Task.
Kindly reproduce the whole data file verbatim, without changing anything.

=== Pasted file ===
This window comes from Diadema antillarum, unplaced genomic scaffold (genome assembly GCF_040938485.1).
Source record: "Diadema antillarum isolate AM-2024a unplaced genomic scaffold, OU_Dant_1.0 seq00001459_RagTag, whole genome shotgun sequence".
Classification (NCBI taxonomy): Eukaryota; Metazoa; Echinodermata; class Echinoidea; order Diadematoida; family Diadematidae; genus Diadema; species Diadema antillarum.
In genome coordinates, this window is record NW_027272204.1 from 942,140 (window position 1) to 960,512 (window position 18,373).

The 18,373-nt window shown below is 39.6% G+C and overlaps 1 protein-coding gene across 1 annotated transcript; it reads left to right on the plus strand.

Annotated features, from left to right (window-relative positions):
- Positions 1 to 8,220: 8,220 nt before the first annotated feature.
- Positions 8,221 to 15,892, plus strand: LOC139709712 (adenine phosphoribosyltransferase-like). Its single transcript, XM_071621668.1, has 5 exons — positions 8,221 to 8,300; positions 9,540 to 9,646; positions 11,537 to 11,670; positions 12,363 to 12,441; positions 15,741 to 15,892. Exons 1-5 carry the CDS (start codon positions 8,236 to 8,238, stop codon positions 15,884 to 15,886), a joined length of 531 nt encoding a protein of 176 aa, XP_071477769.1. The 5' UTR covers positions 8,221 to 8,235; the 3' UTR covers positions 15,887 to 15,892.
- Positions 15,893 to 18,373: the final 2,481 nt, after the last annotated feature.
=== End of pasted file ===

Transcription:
This window comes from Diadema antillarum, unplaced genomic scaffold (genome assembly GCF_040938485.1).
Source record: "Diadema antillarum isolate AM-2024a unplaced genomic scaffold, OU_Dant_1.0 seq00001459_RagTag, whole genome shotgun sequence".
Classification (NCBI taxonomy): Eukaryota; Metazoa; Echinodermata; class Echinoidea; order Diadematoida; family Diadematidae; genus Diadema; species Diadema antillarum.
In genome coordinates, this window is record NW_027272204.1 from 942,140 (window position 1) to 960,512 (window position 18,373).

The 18,373-nt window shown below is 39.6% G+C and overlaps 1 protein-coding gene across 1 annotated transcript; it reads left to right on the plus strand.

Annotated features, from left to right (window-relative positions):
- Positions 1 to 8,220: 8,220 nt before the first annotated feature.
- Positions 8,221 to 15,892, plus strand: LOC139709712 (adenine phosphoribosyltransferase-like). Its single transcript, XM_071621668.1, has 5 exons — positions 8,221 to 8,300; positions 9,540 to 9,646; positions 11,537 to 11,670; positions 12,363 to 12,441; positions 15,741 to 15,892. Exons 1-5 carry the CDS (start codon positions 8,236 to 8,238, stop codon positions 15,884 to 15,886), a joined length of 531 nt encoding a protein of 176 aa, XP_071477769.1. The 5' UTR covers positions 8,221 to 8,235; the 3' UTR covers positions 15,887 to 15,892.
- Positions 15,893 to 18,373: the final 2,481 nt, after the last annotated feature.